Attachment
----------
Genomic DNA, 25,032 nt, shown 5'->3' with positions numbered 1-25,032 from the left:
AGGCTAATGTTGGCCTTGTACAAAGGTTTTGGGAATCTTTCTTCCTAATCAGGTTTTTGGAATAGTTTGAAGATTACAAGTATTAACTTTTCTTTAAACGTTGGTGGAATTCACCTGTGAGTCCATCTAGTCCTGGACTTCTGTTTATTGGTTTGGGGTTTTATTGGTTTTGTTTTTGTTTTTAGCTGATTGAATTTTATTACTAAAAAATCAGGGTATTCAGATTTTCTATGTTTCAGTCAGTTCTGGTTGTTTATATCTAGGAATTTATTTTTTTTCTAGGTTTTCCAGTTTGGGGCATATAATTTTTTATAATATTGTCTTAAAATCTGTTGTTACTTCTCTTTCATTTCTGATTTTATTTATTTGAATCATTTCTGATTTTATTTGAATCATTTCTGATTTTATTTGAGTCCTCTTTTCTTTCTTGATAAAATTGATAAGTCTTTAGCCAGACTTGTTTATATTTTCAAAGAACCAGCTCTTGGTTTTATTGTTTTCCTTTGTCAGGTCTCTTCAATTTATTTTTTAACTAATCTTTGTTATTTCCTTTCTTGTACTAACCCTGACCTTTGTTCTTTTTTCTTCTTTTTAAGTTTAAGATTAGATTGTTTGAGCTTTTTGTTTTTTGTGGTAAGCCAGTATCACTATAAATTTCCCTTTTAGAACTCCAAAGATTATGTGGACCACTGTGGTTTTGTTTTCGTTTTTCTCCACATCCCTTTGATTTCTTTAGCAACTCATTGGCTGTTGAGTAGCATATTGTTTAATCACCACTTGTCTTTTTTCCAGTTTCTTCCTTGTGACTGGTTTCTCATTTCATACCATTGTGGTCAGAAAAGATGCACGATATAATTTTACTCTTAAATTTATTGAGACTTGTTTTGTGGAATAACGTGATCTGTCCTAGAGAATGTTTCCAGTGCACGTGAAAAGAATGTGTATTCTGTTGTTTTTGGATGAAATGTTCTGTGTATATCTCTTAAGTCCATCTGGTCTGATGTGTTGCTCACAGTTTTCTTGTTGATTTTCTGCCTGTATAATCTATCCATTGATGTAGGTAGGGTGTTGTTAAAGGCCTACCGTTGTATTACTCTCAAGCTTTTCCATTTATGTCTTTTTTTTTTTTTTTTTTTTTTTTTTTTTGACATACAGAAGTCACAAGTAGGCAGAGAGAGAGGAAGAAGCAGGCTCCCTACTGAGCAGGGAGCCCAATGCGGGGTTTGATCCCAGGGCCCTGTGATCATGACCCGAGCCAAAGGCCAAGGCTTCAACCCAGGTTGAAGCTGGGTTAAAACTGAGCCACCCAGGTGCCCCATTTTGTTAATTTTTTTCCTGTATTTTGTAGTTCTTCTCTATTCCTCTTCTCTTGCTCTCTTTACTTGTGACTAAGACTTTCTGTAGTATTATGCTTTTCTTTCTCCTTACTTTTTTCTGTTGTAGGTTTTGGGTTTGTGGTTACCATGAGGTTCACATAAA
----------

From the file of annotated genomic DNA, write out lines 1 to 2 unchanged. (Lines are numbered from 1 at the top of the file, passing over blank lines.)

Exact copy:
Genomic DNA, 25,032 nt, shown 5'->3' with positions numbered 1-25,032 from the left:
AGGCTAATGTTGGCCTTGTACAAAGGTTTTGGGAATCTTTCTTCCTAATCAGGTTTTTGGAATAGTTTGAAGATTACAAGTATTAACTTTTCTTTAAACGTTGGTGGAATTCACCTGTGAGTCCATCTAGTCCTGGACTTCTGTTTATTGGTTTGGGGTTTTATTGGTTTTGTTTTTGTTTTTAGCTGATTGAATTTTATTACTAAAAAATCAGGGTATTCAGATTTTCTATGTTTCAGTCAGTTCTGGTTGTTTATATCTAGGAATTTATTTTTTTTCTAGGTTTTCCAGTTTGGGGCATATAATTTTTTATAATATTGTCTTAAAATCTGTTGTTACTTCTCTTTCATTTCTGATTTTATTTATTTGAATCATTTCTGATTTTATTTGAATCATTTCTGATTTTATTTGAGTCCTCTTTTCTTTCTTGATAAAATTGATAAGTCTTTAGCCAGACTTGTTTATATTTTCAAAGAACCAGCTCTTGGTTTTATTGTTTTCCTTTGTCAGGTCTCTTCAATTTATTTTTTAACTAATCTTTGTTATTTCCTTTCTTGTACTAACCCTGACCTTTGTTCTTTTTTCTTCTTTTTAAGTTTAAGATTAGATTGTTTGAGCTTTTTGTTTTTTGTGGTAAGCCAGTATCACTATAAATTTCCCTTTTAGAACTCCAAAGATTATGTGGACCACTGTGGTTTTGTTTTCGTTTTTCTCCACATCCCTTTGATTTCTTTAGCAACTCATTGGCTGTTGAGTAGCATATTGTTTAATCACCACTTGTCTTTTTTCCAGTTTCTTCCTTGTGACTGGTTTCTCATTTCATACCATTGTGGTCAGAAAAGATGCACGATATAATTTTACTCTTAAATTTATTGAGACTTGTTTTGTGGAATAACGTGATCTGTCCTAGAGAATGTTTCCAGTGCACGTGAAAAGAATGTGTATTCTGTTGTTTTTGGATGAAATGTTCTGTGTATATCTCTTAAGTCCATCTGGTCTGATGTGTTGCTCACAGTTTTCTTGTTGATTTTCTGCCTGTATAATCTATCCATTGATGTAGGTAGGGTGTTGTTAAAGGCCTACCGTTGTATTACTCTCAAGCTTTTCCATTTATGTCTTTTTTTTTTTTTTTTTTTTTTTTTTTTTGACATACAGAAGTCACAAGTAGGCAGAGAGAGAGGAAGAAGCAGGCTCCCTACTGAGCAGGGAGCCCAATGCGGGGTTTGATCCCAGGGCCCTGTGATCATGACCCGAGCCAAAGGCCAAGGCTTCAACCCAGGTTGAAGCTGGGTTAAAACTGAGCCACCCAGGTGCCCCATTTTGTTAATTTTTTTCCTGTATTTTGTAGTTCTTCTCTATTCCTCTTCTCTTGCTCTCTTTACTTGTGACTAAGACTTTCTGTAGTATTATGCTTTTCTTTCTCCTTACTTTTTTCTGTTGTAGGTTTTGGGTTTGTGGTTACCATGAGGTTCACATAAA